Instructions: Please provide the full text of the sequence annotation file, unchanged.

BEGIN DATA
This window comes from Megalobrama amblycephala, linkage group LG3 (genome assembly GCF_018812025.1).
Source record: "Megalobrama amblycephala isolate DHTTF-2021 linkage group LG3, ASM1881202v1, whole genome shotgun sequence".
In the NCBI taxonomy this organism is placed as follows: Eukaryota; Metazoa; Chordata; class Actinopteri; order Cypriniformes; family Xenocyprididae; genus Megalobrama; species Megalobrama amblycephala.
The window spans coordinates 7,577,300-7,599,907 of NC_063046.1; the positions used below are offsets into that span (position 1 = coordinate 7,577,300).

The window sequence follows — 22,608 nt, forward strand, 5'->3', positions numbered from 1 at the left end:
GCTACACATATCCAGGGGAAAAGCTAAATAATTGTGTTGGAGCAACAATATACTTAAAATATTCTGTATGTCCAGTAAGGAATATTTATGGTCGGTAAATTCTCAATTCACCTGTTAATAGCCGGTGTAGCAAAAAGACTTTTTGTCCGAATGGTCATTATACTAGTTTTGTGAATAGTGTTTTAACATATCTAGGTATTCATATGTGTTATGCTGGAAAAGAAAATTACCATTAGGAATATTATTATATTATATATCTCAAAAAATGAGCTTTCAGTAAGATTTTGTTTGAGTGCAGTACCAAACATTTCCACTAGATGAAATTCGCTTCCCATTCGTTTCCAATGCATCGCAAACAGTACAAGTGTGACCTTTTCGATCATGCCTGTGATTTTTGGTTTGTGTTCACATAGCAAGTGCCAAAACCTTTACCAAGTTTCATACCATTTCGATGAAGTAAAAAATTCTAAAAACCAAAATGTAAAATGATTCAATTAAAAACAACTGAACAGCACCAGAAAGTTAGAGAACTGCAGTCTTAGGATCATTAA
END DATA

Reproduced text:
This window comes from Megalobrama amblycephala, linkage group LG3 (genome assembly GCF_018812025.1).
Source record: "Megalobrama amblycephala isolate DHTTF-2021 linkage group LG3, ASM1881202v1, whole genome shotgun sequence".
In the NCBI taxonomy this organism is placed as follows: Eukaryota; Metazoa; Chordata; class Actinopteri; order Cypriniformes; family Xenocyprididae; genus Megalobrama; species Megalobrama amblycephala.
The window spans coordinates 7,577,300-7,599,907 of NC_063046.1; the positions used below are offsets into that span (position 1 = coordinate 7,577,300).

The window sequence follows — 22,608 nt, forward strand, 5'->3', positions numbered from 1 at the left end:
GCTACACATATCCAGGGGAAAAGCTAAATAATTGTGTTGGAGCAACAATATACTTAAAATATTCTGTATGTCCAGTAAGGAATATTTATGGTCGGTAAATTCTCAATTCACCTGTTAATAGCCGGTGTAGCAAAAAGACTTTTTGTCCGAATGGTCATTATACTAGTTTTGTGAATAGTGTTTTAACATATCTAGGTATTCATATGTGTTATGCTGGAAAAGAAAATTACCATTAGGAATATTATTATATTATATATCTCAAAAAATGAGCTTTCAGTAAGATTTTGTTTGAGTGCAGTACCAAACATTTCCACTAGATGAAATTCGCTTCCCATTCGTTTCCAATGCATCGCAAACAGTACAAGTGTGACCTTTTCGATCATGCCTGTGATTTTTGGTTTGTGTTCACATAGCAAGTGCCAAAACCTTTACCAAGTTTCATACCATTTCGATGAAGTAAAAAATTCTAAAAACCAAAATGTAAAATGATTCAATTAAAAACAACTGAACAGCACCAGAAAGTTAGAGAACTGCAGTCTTAGGATCATTAA